Accommodative stance maintained; more liquidity boosting measures
At the same time, the monetary policy committee (MPC) also left the reverse repo rate, the rate at which the banks park their surplus funds with RBI, at 3.35 per cent.
RBI also decided to maintain ‘accommodative stance’ on the policy indicating that the regulator has kept the chances open for further rate cuts if the situation warrants.
The RBI Governor Shaktikanta Das in his speech said, “The MPC evaluated domestic and global macroeconomic and financial conditions and voted unanimously to leave the policy repo rate unchanged at 4 per cent. It also decided to continue with the accommodative stance of monetary policy as long as necessary – at least during the current financial year and into the next year – to revive growth on a durable basis and mitigate the impact of COVID-19, while ensuring that inflation remains within the target going forward.”
Governor Das also informed that the Marginal Standing Facility (MSF) rate and the Bank rate would remain unchanged at 4.25 per cent even as the reverse repo rate stands unchanged at 3.35 per cent.
All members of the MPC – Dr Shashanka Bhide, Dr Ashima Goyal, Prof Jayanth R Varma, Dr Mridul K Saggar, Dr Michael Debabrata Patra and Shaktikanta Das – unanimously voted for keeping the policy repo rate unchanged.
Liquidity boosting measures
Das said that a special liquidity facility of Rs 10,000 crore will be provided at the policy repo rate, which will include Rs5,000 crore facility via National Housing Bank (NHB) in a bid to shield the housing sector from liquidity disruptions.
Another Rs5,000 crore facility was announced via National Bank for Agriculture and Rural Development (NABARD) to lower the stress being faced by smaller non-bank finance companies (NBFCs) and micro-finance institutions (MFIs).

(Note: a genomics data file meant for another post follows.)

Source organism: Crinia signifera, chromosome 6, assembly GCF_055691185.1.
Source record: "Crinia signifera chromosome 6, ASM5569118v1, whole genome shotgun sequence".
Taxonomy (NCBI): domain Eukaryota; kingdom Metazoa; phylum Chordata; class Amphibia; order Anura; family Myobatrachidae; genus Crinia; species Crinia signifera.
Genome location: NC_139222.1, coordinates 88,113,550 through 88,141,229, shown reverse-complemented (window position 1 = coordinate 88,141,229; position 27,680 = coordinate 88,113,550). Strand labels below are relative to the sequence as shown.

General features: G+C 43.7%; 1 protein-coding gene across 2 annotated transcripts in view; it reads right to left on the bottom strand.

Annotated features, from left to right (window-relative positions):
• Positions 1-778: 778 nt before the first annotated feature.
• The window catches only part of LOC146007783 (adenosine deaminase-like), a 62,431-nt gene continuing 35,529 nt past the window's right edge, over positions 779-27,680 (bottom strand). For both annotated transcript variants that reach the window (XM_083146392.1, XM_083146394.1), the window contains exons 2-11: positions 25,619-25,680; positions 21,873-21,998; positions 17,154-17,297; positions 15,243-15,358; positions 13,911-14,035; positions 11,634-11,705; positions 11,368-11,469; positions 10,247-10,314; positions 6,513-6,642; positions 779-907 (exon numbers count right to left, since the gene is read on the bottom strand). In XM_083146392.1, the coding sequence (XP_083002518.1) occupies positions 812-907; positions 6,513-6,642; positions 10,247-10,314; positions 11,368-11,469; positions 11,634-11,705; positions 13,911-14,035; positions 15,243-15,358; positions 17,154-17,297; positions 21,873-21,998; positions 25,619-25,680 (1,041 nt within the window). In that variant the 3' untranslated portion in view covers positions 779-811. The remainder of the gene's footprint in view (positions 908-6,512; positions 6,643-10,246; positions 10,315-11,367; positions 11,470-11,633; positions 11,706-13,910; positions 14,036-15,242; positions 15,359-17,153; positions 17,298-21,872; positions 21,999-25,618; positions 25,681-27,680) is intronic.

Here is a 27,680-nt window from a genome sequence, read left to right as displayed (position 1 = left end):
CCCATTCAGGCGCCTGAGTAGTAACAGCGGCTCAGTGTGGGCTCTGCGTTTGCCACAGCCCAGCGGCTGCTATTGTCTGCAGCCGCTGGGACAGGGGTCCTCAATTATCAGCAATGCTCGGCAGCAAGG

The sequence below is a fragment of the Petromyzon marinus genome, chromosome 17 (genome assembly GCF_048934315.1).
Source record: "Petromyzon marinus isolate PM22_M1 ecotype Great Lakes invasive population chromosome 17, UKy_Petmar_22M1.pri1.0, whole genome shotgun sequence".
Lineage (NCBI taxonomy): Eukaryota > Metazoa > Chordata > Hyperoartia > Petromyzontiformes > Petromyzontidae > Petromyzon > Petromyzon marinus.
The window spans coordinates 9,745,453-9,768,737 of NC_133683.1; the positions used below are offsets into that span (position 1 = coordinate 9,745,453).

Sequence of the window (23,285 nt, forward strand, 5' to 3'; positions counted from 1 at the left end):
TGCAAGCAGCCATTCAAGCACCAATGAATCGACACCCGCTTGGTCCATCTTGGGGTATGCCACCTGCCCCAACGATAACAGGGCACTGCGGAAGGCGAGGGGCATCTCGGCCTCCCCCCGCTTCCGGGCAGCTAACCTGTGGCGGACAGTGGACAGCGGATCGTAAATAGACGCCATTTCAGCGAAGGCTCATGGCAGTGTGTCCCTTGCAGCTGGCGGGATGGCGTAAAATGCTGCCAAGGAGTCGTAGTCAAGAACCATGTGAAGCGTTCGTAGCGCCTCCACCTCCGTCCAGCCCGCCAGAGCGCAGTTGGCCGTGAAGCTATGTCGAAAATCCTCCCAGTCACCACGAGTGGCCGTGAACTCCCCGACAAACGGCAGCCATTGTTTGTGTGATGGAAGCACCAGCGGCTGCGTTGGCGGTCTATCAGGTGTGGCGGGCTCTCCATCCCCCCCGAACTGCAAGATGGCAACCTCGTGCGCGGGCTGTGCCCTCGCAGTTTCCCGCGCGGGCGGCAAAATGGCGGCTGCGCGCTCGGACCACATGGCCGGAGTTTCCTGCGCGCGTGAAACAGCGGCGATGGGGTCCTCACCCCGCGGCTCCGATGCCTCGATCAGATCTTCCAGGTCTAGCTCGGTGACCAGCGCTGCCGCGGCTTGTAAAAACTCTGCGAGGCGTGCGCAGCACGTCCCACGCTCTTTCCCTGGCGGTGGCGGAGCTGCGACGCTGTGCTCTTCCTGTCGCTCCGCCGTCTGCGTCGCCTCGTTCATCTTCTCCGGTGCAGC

The governor said that the stressed MSME borrowers will be made eligible for restructuring their debt under the existing framework, provided their accounts with the lender concerned were classified as standard as on March 1, 2020. This restructuring will have to be implemented by March 31, he said.
At present, loans sanctioned by banks against pledge of gold ornaments and jewellery for non-agricultural purposes could not exceed 75 per cent of the value of gold ornaments and jewellery. Das on Thursday said that the RBI has decided to increase the permissible loan to value ratio (LTV) for such loans to 90 per cent.
Stating that the inflation may remain elevated in the second quarter, the governor added that the inflationary pressures were evident across all subgroups in July.
The RBI governor was conspicuous by his silence on issue of extension of moratorium even as the moratorium has ended on August 31.
Inflation is on the rise in the economy. Consumer price index (CPI) inflation averaged at 6.7 per cent in March quarter and little lower at 6.5 per cent in June quarter.
Overall non-food credit of the banking industry rose 6.7 per cent YoY to Rs90 lakh crore in June. It was flat compared with May and less than the average growth of 8.4 per cent seen in last 12 months.